146.Students with challenging behaviour or autism are referred to specialised teams of support professionals to ensure that the child is able to remain in the mainstream school system.
147.To fulfil the inclusive education policy in the Education Act schools are required to be fully accessible. When a student with a mobility impairment is about to start a school any accessibility issues are addressed within the school to allow full access and inclusion. As already discussed in paragraph 52 above, the Foundation for Tomorrow’s Schools is responsible to effect adhoc alterations to schools and is responsible for designing school buildings addressing the diverse needs of all students with disability.
148.The Directorate for Educational Services provides teachers who are trained to provide services to assist students with hearing or visual impairments. At present out of 125 learners with a Hearing Impairment only 8 require the services of a sign interpreter in the compulsory education system. 72 students are being followed by teachers of the Visual Impaired.
149.As discussed in paragraph 54 above, the Access to Communication and Technology Unit (ACTU) is responsible for assessing students to establish the required type of technology the student may require and also give recommendations to family or carers. Needs assessment is also provided to mainstream schools where requested. ACTU is also responsible for awareness-raising in the benefits of multimodal forms of communication to further promote educational inclusion of students using Augmentative and Alternative means of Communication (AAC). Recommendations are given regarding natural instructions and interactive arrangements, expectations and support in all areas of the curriculum. Specialised training is also provided to professionals in the areas of AAC and adaptive computer technology.
150.Learning Support Assistants (LSA) are provided to support students with disability as part of the Statementing Process and are then required to complete a 70hour, 10week course after they have been employed. LSA’s may further their academic qualifications by reading for a Certificate of Education for Learning Support Assistants or the Diploma in Inclusive Education. LSA’s are employed by the Government and provide the services either on a one-to one basis or a shared basis depending on the outcome of the assessment.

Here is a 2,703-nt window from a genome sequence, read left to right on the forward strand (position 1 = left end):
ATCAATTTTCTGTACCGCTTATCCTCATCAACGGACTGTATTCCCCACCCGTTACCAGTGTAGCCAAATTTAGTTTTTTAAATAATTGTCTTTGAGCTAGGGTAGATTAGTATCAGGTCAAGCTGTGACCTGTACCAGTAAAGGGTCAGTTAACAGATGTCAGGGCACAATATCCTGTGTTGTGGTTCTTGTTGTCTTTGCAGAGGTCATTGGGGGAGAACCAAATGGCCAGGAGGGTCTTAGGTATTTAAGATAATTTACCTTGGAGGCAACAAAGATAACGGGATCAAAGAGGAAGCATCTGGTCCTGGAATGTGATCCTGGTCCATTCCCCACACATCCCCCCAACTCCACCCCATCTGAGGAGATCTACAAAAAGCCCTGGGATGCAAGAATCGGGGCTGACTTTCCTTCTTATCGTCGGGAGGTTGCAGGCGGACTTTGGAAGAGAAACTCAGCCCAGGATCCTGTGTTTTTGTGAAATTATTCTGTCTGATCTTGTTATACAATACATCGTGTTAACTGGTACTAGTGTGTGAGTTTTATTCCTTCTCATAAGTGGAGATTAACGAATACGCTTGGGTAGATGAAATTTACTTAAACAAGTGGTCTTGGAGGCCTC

151.Heads of School and the Senior Management Teams are given annual training in the inclusion of students with disability, and research show that ongoing training of teachers and Heads of School are vital to ensure the success of a fully inclusive educational system.
152.The UOM has a Disabled Students Support Unit (DSU), which offers support to students who attend the University. As a policy, the University of Malta precludes a student from having a Learning Support Assistant. The justification for this policy is that the preparation for adult and working life is crucial and therefore students are to be as independent as possible. Support is however provided by the Unit.
153.The DSU at the University of Malta is also planning to provide a new Certificate Course leading to a Diploma or Higher Diploma relating to Access in the Community. This course will target both persons with disability who want to further their education as well as non-disabled persons who want to gain an insight into areas of disability. The course will begin in October 2015 and at the end of each year the student will have the option to leave the course and receive the appropriate certificate for the level they achieved, or progress to the next year to take the next level of certification.
Article 25 – Health